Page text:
Monday, April 30, 2007


American Sex:
Rethinking the Intention of Sex Education

Sex education has, and continues to be, an issue of much debate. The moral implications that sexual intercourse carries are numerous. Should one be married before committing to sex? What about unintended pregnancy? Sexually transmitted diseases? These are a few of the many concerns parents, teachers, friends, and lovers have when faced with human sexuality. The belief that sex education provides an impetus for premarital sex has largely dictated public sex education. Thusly, educators can be pressured to avoid culturally “taboo” topics. This has stifled objective, scientific discussion of human sexuality, which restricts broader cultural sexual beliefs and practices. Through examination of previous sex education policy that arose from public health concerns, debunking conservative and liberal beliefs regarding sex education, and understanding the strong and broader influence that education has on culture, one sees that the American sex education system is inefficient.

Despite the constitutional notion of a separation between church and state, the United States has been largely built around traditional Judeo-Christian ethics and morals. The union of marriage between one man and one woman is one of the highest attainments under God. The book of Hebrews in the New Testament says, “Let marriage be honored in every way and the marriage bed be kept undefiled, for God will judge fornicators and adulterers” (Heb. 13:04). In the Hebrew Bible (the Old Testament to Christians) there is an entire chapter (eighteen in the book of Leviticus) devoted to improper sexuality. These divine instructions include forebidance of various arrangements of incestuous sex.

What is most interesting is that there is no mention in Leviticus, or any other book in the bible, that specifically addresses premarital sex. Instead, one usually finds broad phrases such as “sexual immorality” or the specific mention of adultery, which Jesus does in chapter five of Matthew. Much of the focus on sexual purity arises from the two birth narratives in Matthew and Luke that write of Jesus’ mother, Mary, being a virgin. The reverence that Mary had among followers—and still does in the Catholic and Orthodox churches—in the early Church articulated an unwritten moral goal for young women. By remaining a virgin, one could ascribe to the notions of purity held by the Virgin Birth narratives. Any disruption of this ideal became antithetical to the desire of God.

In his book Teaching Sex: The Shaping of Adolescence in the 20th Century, Jeffrey P. Morgan writes of the impact that the underlying religious views towards sex affecting sexual education:

…most Americans persisted in viewing adolescent sexuality—when they considered it at all—as an aberration and a moral failure…[sex educator’s] message focused on preventing disease and immorality rather than on preparing for sexual maturity. (99)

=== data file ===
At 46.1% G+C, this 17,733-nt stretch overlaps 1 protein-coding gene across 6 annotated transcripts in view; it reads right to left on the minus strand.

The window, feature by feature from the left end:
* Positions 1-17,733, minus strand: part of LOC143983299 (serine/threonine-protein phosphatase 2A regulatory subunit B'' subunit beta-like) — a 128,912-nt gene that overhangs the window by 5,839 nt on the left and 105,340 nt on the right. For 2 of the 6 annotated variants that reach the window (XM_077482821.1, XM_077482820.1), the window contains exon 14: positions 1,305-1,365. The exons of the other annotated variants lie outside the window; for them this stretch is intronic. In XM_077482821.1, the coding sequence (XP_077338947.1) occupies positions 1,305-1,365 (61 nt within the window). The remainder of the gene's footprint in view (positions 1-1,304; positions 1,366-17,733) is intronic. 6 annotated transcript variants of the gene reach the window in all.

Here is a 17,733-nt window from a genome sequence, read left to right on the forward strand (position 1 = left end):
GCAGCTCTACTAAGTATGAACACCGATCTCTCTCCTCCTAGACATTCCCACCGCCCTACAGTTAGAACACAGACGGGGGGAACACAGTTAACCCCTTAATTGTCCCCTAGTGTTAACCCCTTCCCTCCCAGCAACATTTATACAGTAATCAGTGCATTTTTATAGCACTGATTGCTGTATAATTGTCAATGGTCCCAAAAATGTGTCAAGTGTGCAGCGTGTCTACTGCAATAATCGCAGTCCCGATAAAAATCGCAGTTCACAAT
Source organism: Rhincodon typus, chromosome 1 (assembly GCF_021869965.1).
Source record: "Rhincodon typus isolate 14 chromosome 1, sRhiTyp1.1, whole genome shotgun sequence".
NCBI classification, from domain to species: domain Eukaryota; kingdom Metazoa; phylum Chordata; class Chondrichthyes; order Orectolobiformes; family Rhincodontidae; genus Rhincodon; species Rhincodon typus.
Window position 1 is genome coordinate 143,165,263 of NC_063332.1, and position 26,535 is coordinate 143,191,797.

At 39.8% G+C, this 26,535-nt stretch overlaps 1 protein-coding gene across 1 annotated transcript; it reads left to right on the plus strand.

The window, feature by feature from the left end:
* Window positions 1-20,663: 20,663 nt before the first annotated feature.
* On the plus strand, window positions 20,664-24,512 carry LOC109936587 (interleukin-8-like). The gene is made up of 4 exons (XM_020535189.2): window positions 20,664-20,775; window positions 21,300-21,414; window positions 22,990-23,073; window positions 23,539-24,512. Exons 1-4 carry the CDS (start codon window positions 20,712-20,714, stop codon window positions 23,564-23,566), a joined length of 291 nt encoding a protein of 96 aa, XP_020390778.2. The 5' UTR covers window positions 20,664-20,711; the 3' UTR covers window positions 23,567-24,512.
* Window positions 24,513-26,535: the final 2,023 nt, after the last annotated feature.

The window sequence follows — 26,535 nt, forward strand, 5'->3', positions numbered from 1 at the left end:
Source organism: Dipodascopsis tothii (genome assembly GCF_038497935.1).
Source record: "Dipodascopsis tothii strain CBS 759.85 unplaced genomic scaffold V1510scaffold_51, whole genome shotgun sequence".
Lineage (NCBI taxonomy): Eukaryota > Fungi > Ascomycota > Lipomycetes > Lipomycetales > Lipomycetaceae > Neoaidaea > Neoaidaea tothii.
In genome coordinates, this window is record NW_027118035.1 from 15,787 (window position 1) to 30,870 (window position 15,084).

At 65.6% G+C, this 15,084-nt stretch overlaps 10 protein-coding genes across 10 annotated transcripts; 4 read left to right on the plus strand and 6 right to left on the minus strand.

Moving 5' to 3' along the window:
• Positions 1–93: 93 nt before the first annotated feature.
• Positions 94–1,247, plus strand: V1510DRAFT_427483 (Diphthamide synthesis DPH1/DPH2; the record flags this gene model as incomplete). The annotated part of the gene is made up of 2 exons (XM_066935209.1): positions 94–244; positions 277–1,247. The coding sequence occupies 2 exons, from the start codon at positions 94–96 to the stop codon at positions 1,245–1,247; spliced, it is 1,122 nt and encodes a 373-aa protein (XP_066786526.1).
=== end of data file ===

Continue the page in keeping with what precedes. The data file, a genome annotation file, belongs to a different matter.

If the cultural ideal was for individuals to avoid sex before marriage, it made no sense to approach sexual education in an open, objective format. To the pious Christian, who was also a “sex educator,” why would they encourage immoral behavior? The way sex education was introduced into the country was through the need to alleviate social health concerns.

In the book Sexuality Education Across Cultures: Working with Differences, Janice M. Irvine writes:

Sexuality education has its roots in the social hygiene movements of the late nineteenth and early twentieth century. These initiatives were organized around specific problems that included the eradication of what were then called venereal diseases. Early hygiene education was largely didactic, and practitioners focused on giving information about diseases and how to prevent them. (125)

Irvine is correct in her appraisal. The Surgeon General under the Franklin Roosevelt administration, Thomas Parran, had to contend with a syphilis problem in the United States. Through a provision in the Social Security Act and the 1938 National Venereal Disease Control Act, Parran’s Public Health Service funneled millions of dollars to state boards of health to aid in syphilis prevention (Moran 115). Parran was not pleased with governmental timidity and excessive moralism (Moran 115). In fact, Parran was more open to approaching the problem of syphilis through education. Moran continues in Teaching Sex: “Parran…called for medical experts in public health to commence a new crusade against syphilis that would frankly confront the disease as a medical matter and not a moral failure” (115). Such change in policy motivation would still not cause an immediate change.

AVERT, an international AIDS charity, lists that syphilis diagnosis was at its highest point in 1946, a few years after the Federal Government began keeping track of such numbers. In 1946, there was 70.9 cases per 100,000 of the population. It would lower to 2.1 per 100,000 in 2000 (AVERT). Although Parran provided an impetus for medical objectivity at the federal level, it would take years of organization, education, and medical advancements to decrease the number of Americans diagnosed with syphilis. However, the lack of government-sponsored health education programs was perhaps most deadliest in the 1980’s.

The election of Ronald Reagan, a social conservative, in 1980 heralded an opportunity for other conservatives to trump the liberal sexuality that they disagreed with. Jeffrey P. Moran writes of the affect the conservative movement had on the “morality” of the country: